A comprehensive genetic analysis of the woolly mammoths provided scientists with new precious information on how the Ice Age giants survived extreme weather conditions including frigid temperatures, dryness and harsh winters.
The genetic analysis also compared genes from woolly mammoths with the genome of their distant relatives, the African and Asian elephants. Researchers claim that their analysis is the most comprehensive to date.
During their research, scientists analyzed the genetic material from two mammoths found trapped in ice somewhere in northeastern Siberia. One of the animals was 18,500 years old while the other was more than 60,000 years old, scientists suggest.
Vincent Lynch of the University of Chicago and lead-author of the mammoth study said that his team found genetic differences between the ancient animals and elephants. Mammoths had genes responsible for their unique hair and skin that protected them from the extreme environment, they also had a different way of metabolizing insulin, and they had a higher temperature tolerance than modern day elephants have.
‘We think that these changes make sense in mammoths because we know that mammoths evolved long, thick hair, large fat deposits and lived in really cold places,’
Dr. Lynch explained.
He also explained that the massive animals had different insulin biology because their bodies had to carefully regulate how much of the sugar was transformed into fat and energy.
The team also tested a mammoth gene called TRPV3 on human cells. The experiment showed that a resulting protein was less sensitive to temperature variation, indicating that the big animals were more resistant to frigid temperatures.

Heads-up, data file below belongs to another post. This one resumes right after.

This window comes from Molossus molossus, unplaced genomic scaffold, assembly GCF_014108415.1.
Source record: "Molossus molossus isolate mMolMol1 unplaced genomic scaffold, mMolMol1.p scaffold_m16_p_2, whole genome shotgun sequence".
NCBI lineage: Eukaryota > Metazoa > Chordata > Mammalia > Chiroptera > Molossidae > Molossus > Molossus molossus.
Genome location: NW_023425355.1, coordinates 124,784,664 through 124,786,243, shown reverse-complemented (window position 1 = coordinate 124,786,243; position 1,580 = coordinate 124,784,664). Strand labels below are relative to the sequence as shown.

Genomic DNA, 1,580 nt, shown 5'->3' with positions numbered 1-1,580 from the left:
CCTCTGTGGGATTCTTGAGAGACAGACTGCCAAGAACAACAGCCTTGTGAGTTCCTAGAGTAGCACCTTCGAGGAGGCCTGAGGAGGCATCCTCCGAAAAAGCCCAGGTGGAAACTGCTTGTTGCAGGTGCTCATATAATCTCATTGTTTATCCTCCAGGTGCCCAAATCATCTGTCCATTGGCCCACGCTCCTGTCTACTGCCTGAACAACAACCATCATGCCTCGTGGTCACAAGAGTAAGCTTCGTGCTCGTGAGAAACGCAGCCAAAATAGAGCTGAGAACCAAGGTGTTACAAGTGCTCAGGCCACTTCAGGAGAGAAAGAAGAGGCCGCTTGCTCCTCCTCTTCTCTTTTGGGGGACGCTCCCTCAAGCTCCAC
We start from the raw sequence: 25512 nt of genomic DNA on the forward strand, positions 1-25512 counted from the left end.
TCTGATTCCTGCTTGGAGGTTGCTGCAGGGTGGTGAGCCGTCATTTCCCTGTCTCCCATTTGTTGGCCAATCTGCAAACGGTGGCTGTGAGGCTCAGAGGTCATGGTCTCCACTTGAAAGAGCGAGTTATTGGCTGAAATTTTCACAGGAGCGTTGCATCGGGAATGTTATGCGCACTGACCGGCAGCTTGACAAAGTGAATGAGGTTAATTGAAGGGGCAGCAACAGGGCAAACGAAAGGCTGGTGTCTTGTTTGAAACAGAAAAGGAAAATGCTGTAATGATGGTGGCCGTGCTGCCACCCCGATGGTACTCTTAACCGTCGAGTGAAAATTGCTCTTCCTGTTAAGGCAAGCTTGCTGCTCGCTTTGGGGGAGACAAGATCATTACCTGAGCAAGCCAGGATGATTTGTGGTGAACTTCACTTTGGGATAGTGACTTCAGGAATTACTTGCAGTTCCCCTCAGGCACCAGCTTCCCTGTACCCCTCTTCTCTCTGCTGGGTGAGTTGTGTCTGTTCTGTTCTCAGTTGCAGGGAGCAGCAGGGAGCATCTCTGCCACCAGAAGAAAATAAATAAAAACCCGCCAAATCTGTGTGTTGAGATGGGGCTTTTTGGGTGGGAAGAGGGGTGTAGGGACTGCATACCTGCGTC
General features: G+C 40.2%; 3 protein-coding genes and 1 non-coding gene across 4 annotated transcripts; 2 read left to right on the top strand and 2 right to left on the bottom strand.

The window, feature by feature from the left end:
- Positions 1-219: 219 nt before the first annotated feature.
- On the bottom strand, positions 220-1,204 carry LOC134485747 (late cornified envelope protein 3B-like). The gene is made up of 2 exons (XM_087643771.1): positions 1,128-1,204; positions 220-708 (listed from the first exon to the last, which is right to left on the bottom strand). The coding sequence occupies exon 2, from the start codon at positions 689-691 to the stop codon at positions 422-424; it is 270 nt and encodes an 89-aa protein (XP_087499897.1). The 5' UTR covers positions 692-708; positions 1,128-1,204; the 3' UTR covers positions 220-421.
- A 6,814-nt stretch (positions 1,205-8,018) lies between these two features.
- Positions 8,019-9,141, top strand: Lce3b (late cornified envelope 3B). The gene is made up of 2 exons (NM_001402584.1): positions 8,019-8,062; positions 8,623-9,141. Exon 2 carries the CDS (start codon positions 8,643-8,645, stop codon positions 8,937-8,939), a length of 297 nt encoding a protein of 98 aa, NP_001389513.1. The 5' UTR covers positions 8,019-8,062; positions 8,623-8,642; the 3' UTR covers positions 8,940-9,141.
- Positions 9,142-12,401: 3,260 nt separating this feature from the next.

Woolly mammoths went extinct about 4,000 years ago. It is still unclear whether the natural climate change had something to do with it or they were simply hunted to death. Mammoth remains were found in all sorts of locations across the world including North America, Europe and Asia.
Currently the research team hopes that the genome map may help them resurrect a mammoth via cloning just like in the ‘Jurassic Park’ movie.
Nevertheless, Webb Miller one of the researchers involved in the project said that they didn’t sequenced the animal’s genome to eventually clone it. He noted that it would be easier and more “useful” to clone Roosevelt than a woolly mammoth.
Dr. Lynch believes that cloning mammoths would become “inevitable” in the near future, but nevertheless we shouldn’t do it. The researcher explained that we have no moral obligation to nature to resurrect a mammoth because we weren’t the ones responsible for its extinction.
Yet, the research aimed at resurrecting woolly mammoths is advancing rapidly. Scientists have already introduced more than a dozen of mammoth genes into the DNA of living elephants. On the other hand, other researchers warn that even if we will be able to produce a living mammoth, it may not survive in the modern day climate.